Juniper

Juniper tree Photo by http://de.wikipedia.org/wiki/Benutzer:Franz_Xaver/Galerie

Juniperus communis                                                     

Common Name: Juniper.

Family: Cupressaceae. 

Known Hazards: Although the fruit of this plant is quite often used medicinally and as flavouring in various foods and drinks, large doses of the fruit can cause renal damage. Juniper should not be used internally in any quantities by pregnant women.

Habitats: Chalk downs in S. England but only where there is least sunshine and most rain, heaths, moors, pine and birch woods in the north of Scotland on acid peat, often dominant on chalk, limestone and slate.

Range: Northern temperate zone, including Britain, south to the mountains of N. Africa, Himalayas and California                   

Physical Characteristics        

Juniperus communis is an evergreen Shrub growing to 9 m (29ft) by 4 m (13ft) at a slow rate. It is hardy to zone 2 and is not frost tender. It is in leaf 12-Jan It is in flower from May to June, and the seeds ripen in October. The flowers are dioecious (individual flowers are either male or female, but only one sex is to be found on any one plant so both male and female plants must be grown if seed is required) and are pollinated by wind. The plant is not self-fertile.

The plant prefers light (sandy), medium (loamy) and heavy (clay) soils, requires well-drained soil and can grow in heavy clay and nutritionally poor soils. The plant prefers acid, neutral and basic (alkaline) soils and can grow in very acid and very alkaline soils. It can grow in semi-shade (light woodland) or no shade. It requires dry or moist soil and can tolerate drought. The plant can tolerate maritime exposure.

Edible Uses                                                  

Fruit – raw or cooked. It is usually harvested in the autumn when fully ripe and then dried for later use. It has soft, mealy, sweet, resinous flesh. The fruit is often used as flavouring in sauerkraut, stuffings, vegetable pates etc, and is an essential ingredient of gin. The aromatic fruit is used as a pepper substitute according to one report.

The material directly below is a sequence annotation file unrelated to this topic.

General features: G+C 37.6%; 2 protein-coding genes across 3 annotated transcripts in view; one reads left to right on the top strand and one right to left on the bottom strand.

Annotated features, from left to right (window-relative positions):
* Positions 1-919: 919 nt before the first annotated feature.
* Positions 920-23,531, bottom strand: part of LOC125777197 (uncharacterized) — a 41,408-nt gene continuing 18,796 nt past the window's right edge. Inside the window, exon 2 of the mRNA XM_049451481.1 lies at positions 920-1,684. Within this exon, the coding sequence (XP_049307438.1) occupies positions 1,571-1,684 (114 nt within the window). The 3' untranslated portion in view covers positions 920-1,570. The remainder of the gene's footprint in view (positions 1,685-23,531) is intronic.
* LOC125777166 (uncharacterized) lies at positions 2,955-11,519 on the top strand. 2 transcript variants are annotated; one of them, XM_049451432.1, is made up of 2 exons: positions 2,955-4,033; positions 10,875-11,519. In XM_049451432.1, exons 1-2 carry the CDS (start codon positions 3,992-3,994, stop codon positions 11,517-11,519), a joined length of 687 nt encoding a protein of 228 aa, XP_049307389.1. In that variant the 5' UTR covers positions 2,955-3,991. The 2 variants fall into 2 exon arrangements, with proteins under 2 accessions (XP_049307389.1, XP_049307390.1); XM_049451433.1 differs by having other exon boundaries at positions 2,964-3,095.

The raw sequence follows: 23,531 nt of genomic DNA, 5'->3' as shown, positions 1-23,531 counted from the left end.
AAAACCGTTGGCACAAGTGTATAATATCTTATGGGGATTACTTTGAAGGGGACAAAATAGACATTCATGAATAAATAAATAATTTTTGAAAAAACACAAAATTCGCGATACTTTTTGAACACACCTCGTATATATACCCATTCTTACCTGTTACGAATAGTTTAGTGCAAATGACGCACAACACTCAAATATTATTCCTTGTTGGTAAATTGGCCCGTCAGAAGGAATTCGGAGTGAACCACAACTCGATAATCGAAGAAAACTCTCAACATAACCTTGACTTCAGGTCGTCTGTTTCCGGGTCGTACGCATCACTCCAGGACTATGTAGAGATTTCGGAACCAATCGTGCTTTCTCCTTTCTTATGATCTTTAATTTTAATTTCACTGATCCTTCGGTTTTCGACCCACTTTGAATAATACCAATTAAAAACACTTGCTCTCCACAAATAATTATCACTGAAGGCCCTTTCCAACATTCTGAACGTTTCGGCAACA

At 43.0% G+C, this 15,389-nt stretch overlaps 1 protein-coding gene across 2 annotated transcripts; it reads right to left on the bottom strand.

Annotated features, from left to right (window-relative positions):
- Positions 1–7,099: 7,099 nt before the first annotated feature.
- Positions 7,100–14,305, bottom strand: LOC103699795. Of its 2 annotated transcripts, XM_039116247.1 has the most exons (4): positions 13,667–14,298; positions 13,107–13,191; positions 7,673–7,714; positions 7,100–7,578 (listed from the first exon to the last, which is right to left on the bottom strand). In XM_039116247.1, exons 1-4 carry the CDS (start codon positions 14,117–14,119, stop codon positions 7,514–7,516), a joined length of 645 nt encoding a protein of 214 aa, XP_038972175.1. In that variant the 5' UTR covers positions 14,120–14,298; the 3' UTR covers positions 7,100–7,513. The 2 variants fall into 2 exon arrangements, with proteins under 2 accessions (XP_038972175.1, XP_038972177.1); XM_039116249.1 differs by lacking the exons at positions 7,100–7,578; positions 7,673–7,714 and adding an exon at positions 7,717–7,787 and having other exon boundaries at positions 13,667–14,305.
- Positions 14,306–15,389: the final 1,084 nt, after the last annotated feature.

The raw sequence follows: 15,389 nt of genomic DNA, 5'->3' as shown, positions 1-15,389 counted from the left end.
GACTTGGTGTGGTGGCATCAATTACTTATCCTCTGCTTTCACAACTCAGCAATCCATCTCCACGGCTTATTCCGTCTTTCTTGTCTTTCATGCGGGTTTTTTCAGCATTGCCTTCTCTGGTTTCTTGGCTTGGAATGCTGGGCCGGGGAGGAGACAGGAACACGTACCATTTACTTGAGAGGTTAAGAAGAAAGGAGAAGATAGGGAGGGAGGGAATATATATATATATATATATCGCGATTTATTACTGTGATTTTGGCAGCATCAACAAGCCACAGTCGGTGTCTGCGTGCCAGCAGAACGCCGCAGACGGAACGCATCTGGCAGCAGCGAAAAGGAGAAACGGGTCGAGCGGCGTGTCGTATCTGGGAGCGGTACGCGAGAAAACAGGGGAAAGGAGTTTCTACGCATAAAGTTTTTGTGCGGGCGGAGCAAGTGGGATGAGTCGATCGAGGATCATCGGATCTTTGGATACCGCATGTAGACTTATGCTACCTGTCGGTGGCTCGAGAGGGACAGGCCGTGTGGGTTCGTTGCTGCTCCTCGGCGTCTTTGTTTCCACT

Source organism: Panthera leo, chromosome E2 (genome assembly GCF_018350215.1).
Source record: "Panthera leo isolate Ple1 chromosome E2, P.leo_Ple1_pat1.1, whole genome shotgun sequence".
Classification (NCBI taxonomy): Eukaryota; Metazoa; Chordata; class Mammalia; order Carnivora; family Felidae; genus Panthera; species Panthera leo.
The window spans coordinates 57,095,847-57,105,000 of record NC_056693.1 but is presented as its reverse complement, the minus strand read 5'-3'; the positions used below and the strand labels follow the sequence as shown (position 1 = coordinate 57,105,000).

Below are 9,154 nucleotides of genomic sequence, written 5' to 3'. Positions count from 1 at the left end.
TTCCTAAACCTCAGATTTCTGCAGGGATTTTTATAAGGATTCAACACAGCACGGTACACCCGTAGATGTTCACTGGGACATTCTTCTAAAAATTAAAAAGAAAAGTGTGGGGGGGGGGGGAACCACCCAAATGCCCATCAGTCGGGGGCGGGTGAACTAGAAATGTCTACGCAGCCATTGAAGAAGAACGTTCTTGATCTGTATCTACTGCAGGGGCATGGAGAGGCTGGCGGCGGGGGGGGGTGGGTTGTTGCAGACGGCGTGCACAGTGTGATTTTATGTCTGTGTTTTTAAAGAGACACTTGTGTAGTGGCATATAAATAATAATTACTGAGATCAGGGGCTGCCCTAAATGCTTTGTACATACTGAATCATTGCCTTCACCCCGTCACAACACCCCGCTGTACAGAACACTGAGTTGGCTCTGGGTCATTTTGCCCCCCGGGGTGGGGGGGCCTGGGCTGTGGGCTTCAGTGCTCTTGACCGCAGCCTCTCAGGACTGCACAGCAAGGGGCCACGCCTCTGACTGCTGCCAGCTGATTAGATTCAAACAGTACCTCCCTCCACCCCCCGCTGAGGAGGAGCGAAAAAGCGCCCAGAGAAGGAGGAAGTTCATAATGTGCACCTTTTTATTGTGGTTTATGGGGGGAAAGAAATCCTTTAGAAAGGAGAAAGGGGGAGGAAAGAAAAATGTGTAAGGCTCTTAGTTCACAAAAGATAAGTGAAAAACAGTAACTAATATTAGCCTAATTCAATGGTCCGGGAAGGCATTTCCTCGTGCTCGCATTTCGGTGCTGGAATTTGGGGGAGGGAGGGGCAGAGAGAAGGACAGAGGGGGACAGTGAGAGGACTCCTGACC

An essential oil is sometimes distilled from the fruit to be used as flavouring. Average yields are around 1%. The cones are about 4 – 8mm in diameter and take 2 – 3 years to mature. Some caution is advised when using the fruit; see the notes above on toxicity. The roasted seed is a coffee substitute. A tea is made by boiling the leaves and stems. A tea made from the berries has a spicy gin-like flavour.

Medicinal Uses

Plants For A Future cannot take any responsibility for any adverse effects from the use of plants. Always seek advice from a professional before using a plant medicinally.

Medicinal Actions: Antiseptic;  Aromatherapy;  Aromatic;  Carminative;  Diaphoretic;  Diuretic;  Rubefacient;  Stomachic;  Tonic.

Juniper fruits are commonly used in herbal medicine, as a household remedy, and also in some commercial preparations. They are especially useful in the treatment of digestive disorders plus kidney and bladder problems. The fully ripe fruits are strongly antiseptic, aromatic, carminative, diaphoretic, strongly diuretic, rubefacient, stomachic and tonic. They are used in the treatment of cystitis, digestive problems, chronic arthritis, gout and rheumatic conditions.

Juniper berries Photo by http://www.flickr.com/people/31818720@N00

They can be eaten raw or used in a tea, but some caution is advised since large doses can irritate the urinary passage. Externally, it is applied as a diluted essential oil, having a slightly warming effect upon the skin and is thought to promote the removal of waste products from underlying tissues. It is, therefore, helpful when applied to arthritic joints etc.